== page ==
acb Souvenir Essay airSPACE Invite Front

Antonietta Covino Beehre & Emma Stoneman

The Arts Academy, University of Ballarat (UB) has run a very successful Artist in Residence (AIR) program for last eight years. airSPACE is the culmination of recent residencies for Emma Stoneman and Antonietta Covino-Beehre.

The AIR program is an essential and integral element in the fabric of the Visual Arts program and contributes in a practical and vicarious manner to the lifelong learning of students.

Although Stoneman and Covino-Beehre both have links to UB [Stoneman as an graduate and Covino-Beehre as a current sessional lecturer] it was their respective professionalism that inspired senior staff to invite the artists to participate in the AIR program. Students this year have had the privileged opportunity to quietly observe and absorb the conceptual and applied methodology of both artists as they formulated and produced works for a number of exhibitions during their tenure.
Stoneman exhibited in the Ballarat Foto Biennale and Covino-Beehre has had a work acquired by the National Gallery of Australia via the prestigious Silk Cut Foundation Collection Award.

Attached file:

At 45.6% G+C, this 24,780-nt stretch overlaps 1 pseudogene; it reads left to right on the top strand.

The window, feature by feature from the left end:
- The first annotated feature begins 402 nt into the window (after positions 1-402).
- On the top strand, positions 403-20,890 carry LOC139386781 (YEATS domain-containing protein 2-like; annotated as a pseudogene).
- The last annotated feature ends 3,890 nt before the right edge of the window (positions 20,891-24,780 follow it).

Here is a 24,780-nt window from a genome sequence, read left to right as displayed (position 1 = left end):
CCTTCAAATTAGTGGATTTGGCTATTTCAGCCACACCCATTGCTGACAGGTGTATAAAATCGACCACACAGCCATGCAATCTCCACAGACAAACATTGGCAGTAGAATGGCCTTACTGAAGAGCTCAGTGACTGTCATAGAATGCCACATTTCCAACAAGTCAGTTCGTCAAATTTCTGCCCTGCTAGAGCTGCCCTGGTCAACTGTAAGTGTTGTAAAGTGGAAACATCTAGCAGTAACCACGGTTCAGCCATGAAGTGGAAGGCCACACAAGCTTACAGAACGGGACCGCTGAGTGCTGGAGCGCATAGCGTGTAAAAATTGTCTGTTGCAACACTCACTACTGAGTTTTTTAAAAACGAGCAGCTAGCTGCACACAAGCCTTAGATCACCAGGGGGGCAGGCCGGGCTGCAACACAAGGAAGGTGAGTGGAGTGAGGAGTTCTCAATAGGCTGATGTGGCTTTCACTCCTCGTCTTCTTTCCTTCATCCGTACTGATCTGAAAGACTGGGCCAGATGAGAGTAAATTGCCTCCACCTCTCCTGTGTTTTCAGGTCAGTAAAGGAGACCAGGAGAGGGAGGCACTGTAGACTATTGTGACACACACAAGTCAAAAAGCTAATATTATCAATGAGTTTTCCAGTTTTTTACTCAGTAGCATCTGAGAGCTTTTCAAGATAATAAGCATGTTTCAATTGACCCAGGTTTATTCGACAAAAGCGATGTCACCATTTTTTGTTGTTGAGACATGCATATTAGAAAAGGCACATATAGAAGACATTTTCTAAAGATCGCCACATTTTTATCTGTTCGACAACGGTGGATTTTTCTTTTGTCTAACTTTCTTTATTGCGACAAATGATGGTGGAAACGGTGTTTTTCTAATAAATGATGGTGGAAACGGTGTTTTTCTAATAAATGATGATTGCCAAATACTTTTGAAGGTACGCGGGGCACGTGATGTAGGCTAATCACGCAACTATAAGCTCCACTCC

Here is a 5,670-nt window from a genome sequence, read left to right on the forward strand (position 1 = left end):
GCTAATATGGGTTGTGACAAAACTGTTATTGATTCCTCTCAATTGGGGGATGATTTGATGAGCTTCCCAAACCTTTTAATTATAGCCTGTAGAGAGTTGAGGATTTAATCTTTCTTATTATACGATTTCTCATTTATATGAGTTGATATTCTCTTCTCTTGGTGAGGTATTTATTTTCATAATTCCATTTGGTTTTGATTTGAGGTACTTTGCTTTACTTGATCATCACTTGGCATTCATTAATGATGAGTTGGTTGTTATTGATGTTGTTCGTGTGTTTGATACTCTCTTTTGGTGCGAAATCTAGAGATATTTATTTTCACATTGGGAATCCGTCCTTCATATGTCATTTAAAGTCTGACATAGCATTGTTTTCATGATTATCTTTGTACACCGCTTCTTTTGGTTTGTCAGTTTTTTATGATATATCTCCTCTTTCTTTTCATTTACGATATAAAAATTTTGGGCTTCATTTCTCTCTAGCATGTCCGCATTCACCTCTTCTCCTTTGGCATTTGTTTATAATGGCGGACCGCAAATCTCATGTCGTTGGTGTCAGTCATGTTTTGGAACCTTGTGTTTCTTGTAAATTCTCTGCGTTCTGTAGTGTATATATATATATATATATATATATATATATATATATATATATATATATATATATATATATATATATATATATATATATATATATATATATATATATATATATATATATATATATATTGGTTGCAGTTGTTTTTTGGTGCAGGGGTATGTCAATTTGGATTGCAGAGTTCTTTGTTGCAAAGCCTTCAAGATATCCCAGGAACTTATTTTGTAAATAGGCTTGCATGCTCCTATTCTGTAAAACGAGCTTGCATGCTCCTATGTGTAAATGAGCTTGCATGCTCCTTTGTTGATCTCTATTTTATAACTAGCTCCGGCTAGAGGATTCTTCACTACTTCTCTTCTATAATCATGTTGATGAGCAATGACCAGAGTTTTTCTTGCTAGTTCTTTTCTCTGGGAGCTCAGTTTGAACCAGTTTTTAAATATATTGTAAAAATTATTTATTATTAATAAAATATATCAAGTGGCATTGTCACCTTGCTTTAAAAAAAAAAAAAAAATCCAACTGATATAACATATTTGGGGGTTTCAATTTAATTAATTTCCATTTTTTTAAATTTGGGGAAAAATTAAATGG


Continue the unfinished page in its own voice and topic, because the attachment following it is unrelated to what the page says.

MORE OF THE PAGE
While Stoneman and Covino-Beehre have extensive experience in printmaking, both artists have deviated and meandered across a number of artistic media disciplines including installation, sculpture and photography. Their healthy and exciting cross-disciplinary approach has been keenly acknowledged by observant students.
Juggling and time managing the complexities of family, paid employment and an intensive art practice is increasingly the lot of the contemporary artist - a reality shared by both artists and one which has been successfully accomplished as the work in airSPACE will attest.

On one level there may not appear to be any congruence of aesthetic or conceptual concerns shared by the artists, however with a closer, more considered examination, a range of similarities will present themselves to the astute viewer - a fact not lost on the artists themselves. The human condition with all its frailties, intricacies and anxieties afford a wellspring of stimuli and parallel concerns for both Stoneman and Covino-Beehre.

A spinal injury incurred by Stoneman in her formative years and the continuing management of this has long provided the kernel of an ongoing investigation into the relationship between the organic human skeletal framework and the exacting certitude of man-made architecture.
Throughout history, architects, artists and designers have derived inspiration from the human body. The Bauhaus Building - Prellerhaus in Dessau, Germany and designed by architect Walter Gropius in 1926, is but one example of Stoneman developing photographic imagery and creative sustenance from a broad range of sources.
Over the course of this residency, x-ray and MRI imagery (sourced from Stoneman’s personal medical records) has also provided explorations into postural alignment and anatomical structure not dissimilar to the built environment.